This is covered by different colour settings; standard white, green and red. All of these settings have dim, medium and maximum light capabilities to you can tailor the light to however bright you want it.
Whilst the white is enough to light up your bivvy, I do find the green and reds lacking in power slightly. Don’t expect to light the full bivvy up red like you can with RidgeMonkey’s other bivvy lights.
Coming to the spotlight on the front, you get 145 lumens there. I was quite surprised by how powerful this is. I think it’s due to it being quite a condensed beam, rather than a wide beam. As I said, it’s more than enough to light up buoys and gaps in bushes.
Push button control…
Another nice feature is the single push button control. You would think that there would be more buttons with the various lighting capabilities, but it actually works very well with just one.
Turn the multi light on by holding down the on button and it will remember your previous settings. Continue to press the control button and it will cycle through the rest of the settings including white, green and red.
Simple, but it works for me.
RidgeMonkey Multi Lite Photos
Pros & Cons
- Multiple light settings
- Comes with bank stick adapter
- Multiple attachment points including magnet and hook
- Single button control
- Hard rubberised finish
- Hot shoe attachment available
- Fits to the RidgeMonkey multi clamp
- Red & green settings aren’t as bright as they could be
Where to use your multi lite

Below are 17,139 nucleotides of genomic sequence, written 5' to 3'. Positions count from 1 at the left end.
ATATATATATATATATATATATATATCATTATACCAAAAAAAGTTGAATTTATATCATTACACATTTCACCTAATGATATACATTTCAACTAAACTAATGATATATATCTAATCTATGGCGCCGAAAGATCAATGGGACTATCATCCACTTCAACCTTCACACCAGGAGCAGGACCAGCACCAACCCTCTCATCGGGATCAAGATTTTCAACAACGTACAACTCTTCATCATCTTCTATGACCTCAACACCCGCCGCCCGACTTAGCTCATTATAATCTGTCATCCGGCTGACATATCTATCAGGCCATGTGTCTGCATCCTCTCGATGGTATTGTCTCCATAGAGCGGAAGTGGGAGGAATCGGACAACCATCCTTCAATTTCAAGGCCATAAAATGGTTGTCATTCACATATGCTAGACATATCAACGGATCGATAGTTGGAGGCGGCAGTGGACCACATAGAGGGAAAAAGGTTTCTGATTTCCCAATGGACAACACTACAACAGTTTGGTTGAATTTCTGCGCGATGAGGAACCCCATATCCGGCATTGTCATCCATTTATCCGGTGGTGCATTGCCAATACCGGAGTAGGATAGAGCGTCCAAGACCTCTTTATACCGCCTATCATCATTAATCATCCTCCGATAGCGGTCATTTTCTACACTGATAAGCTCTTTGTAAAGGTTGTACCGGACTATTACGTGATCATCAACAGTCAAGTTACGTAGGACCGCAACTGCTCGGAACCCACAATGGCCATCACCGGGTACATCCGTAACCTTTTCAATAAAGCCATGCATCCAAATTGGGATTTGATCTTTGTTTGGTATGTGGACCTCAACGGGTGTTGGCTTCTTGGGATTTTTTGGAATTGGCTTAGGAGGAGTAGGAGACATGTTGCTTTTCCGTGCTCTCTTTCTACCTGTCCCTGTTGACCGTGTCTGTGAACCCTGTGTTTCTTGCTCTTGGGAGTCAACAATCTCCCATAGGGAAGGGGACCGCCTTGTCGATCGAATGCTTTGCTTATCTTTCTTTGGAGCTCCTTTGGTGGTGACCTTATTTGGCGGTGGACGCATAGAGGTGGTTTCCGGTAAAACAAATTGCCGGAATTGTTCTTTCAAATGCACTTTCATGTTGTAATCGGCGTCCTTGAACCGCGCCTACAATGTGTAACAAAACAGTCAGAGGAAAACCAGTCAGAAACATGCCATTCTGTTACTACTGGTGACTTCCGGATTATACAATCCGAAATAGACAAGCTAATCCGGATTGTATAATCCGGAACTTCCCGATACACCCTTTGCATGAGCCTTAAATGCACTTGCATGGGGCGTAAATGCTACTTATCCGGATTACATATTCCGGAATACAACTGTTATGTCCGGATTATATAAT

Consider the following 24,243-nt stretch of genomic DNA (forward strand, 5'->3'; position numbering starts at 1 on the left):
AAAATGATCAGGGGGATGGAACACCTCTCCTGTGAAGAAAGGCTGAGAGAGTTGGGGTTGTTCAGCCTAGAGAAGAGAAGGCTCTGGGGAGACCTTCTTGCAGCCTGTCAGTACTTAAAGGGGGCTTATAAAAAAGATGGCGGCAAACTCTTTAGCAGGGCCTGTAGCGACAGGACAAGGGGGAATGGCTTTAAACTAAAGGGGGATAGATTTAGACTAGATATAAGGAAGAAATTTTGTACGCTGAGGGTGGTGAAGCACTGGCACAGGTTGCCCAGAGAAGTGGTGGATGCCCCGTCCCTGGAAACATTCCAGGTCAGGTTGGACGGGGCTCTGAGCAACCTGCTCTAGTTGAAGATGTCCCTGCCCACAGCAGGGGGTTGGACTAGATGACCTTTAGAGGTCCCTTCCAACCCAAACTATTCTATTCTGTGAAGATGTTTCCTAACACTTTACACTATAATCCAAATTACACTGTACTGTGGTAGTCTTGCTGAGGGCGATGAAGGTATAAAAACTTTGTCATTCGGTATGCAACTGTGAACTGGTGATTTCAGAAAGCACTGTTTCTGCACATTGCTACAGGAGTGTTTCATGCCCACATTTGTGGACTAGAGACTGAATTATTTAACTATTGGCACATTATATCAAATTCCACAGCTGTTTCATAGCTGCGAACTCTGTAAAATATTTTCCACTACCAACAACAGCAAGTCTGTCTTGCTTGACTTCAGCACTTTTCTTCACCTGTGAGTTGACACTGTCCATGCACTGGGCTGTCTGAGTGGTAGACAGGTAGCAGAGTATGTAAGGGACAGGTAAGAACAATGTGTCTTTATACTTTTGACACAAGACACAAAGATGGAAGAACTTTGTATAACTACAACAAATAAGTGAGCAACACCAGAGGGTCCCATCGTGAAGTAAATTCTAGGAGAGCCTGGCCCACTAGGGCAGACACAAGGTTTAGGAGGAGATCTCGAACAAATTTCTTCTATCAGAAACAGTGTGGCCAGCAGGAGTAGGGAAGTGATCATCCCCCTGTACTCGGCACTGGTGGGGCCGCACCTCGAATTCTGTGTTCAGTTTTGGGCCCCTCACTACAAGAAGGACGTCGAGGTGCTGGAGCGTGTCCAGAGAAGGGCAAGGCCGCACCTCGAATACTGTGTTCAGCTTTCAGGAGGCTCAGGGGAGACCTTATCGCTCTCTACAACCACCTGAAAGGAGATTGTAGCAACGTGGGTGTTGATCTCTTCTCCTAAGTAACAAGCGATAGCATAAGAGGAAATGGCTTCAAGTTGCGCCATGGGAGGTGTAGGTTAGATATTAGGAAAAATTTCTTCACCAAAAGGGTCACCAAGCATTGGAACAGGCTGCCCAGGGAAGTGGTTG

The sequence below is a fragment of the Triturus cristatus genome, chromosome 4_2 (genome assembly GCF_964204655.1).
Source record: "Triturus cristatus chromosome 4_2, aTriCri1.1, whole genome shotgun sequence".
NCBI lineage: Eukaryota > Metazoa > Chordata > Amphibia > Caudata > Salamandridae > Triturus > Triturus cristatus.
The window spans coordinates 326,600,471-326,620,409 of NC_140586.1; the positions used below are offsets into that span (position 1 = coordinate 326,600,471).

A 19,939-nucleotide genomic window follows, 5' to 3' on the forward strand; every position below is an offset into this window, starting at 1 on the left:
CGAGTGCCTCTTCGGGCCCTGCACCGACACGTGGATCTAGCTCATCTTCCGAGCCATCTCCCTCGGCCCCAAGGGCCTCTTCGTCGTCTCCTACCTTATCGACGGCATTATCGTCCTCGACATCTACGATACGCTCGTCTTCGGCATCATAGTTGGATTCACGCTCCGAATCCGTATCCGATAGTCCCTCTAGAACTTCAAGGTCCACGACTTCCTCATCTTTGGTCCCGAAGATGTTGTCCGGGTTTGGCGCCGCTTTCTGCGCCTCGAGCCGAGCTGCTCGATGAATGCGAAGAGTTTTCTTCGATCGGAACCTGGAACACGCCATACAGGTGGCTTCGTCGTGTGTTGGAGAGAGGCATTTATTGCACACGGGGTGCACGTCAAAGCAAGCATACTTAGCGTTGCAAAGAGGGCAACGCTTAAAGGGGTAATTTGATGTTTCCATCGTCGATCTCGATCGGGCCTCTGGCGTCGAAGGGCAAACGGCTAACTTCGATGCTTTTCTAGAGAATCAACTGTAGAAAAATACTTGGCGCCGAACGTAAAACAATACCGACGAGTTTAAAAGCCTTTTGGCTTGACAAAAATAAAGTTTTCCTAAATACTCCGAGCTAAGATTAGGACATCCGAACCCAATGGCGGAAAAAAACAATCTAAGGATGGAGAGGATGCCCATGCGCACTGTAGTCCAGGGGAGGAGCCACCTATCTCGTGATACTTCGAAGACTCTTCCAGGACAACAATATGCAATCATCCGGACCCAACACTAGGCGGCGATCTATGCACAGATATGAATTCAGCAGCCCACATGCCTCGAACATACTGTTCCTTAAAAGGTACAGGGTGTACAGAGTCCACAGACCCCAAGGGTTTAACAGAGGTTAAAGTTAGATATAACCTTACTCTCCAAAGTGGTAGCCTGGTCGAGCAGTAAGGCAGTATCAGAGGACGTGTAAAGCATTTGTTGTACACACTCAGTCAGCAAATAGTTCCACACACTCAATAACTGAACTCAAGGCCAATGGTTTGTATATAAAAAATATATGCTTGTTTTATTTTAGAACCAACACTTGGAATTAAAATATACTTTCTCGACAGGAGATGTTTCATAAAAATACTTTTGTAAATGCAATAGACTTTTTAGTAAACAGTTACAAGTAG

Below are a few example of where you can use your multi lite:
- As a standard bivvy light
- To add more light to your catch shots
- As a spotlight when casting to features (far margins, islands, bushes etc.)
- Strap it to the front of your carp barrow
- Use it as central lantern when camping with the family
- As a general hand torch when lapping the lake
The multi lite has been designed to be a versatile light for various fishing scenarios. There areN’T many lights on the market as adaptable as this one.
For me, it has been a great addition to my kit. It is not the cheapest torch on the market, but when yoU get your hands on one you will realise how well made it is and how much you’ll begin to rely on it. Personally, a great purchase for me and something that I’ll get plenty of use out of in the coming years.
Where to buy the multi lite
About the writer
I’m Rob, Carp Squad’s main contributor. I’ve been carp fishing on and off for 15 years, but the bug is well and truly back at the moment. Hopefully the articles I write on here help you put more carp on the bank.